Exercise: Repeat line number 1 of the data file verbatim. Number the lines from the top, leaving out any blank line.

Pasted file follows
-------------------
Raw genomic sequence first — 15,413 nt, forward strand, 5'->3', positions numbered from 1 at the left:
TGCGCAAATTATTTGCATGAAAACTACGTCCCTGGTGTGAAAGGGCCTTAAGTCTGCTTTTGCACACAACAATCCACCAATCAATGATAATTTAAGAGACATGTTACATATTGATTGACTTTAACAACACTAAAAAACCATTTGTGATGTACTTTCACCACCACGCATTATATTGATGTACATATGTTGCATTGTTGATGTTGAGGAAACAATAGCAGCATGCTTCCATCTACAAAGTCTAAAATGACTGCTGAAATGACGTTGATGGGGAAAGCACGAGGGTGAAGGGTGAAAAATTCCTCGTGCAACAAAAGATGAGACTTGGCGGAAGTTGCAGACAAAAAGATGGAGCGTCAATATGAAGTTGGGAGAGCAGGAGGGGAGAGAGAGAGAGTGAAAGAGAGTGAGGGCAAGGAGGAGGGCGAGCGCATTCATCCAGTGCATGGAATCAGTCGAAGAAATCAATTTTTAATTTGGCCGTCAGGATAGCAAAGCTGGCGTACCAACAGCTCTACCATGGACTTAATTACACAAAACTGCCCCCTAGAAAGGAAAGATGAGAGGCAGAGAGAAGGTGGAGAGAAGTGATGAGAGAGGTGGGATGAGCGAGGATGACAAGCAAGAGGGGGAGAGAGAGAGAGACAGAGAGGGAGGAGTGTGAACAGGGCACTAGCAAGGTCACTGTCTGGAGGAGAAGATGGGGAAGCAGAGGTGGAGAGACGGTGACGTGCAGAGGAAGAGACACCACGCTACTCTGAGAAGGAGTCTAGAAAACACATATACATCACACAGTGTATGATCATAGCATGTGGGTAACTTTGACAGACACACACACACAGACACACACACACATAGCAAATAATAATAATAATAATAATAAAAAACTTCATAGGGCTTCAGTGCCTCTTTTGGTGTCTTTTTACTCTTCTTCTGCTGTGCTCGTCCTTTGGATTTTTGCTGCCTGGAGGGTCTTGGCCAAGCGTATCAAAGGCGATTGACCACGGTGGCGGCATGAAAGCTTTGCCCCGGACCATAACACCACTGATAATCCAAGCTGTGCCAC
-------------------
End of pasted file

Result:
Raw genomic sequence first — 15,413 nt, forward strand, 5'->3', positions numbered from 1 at the left: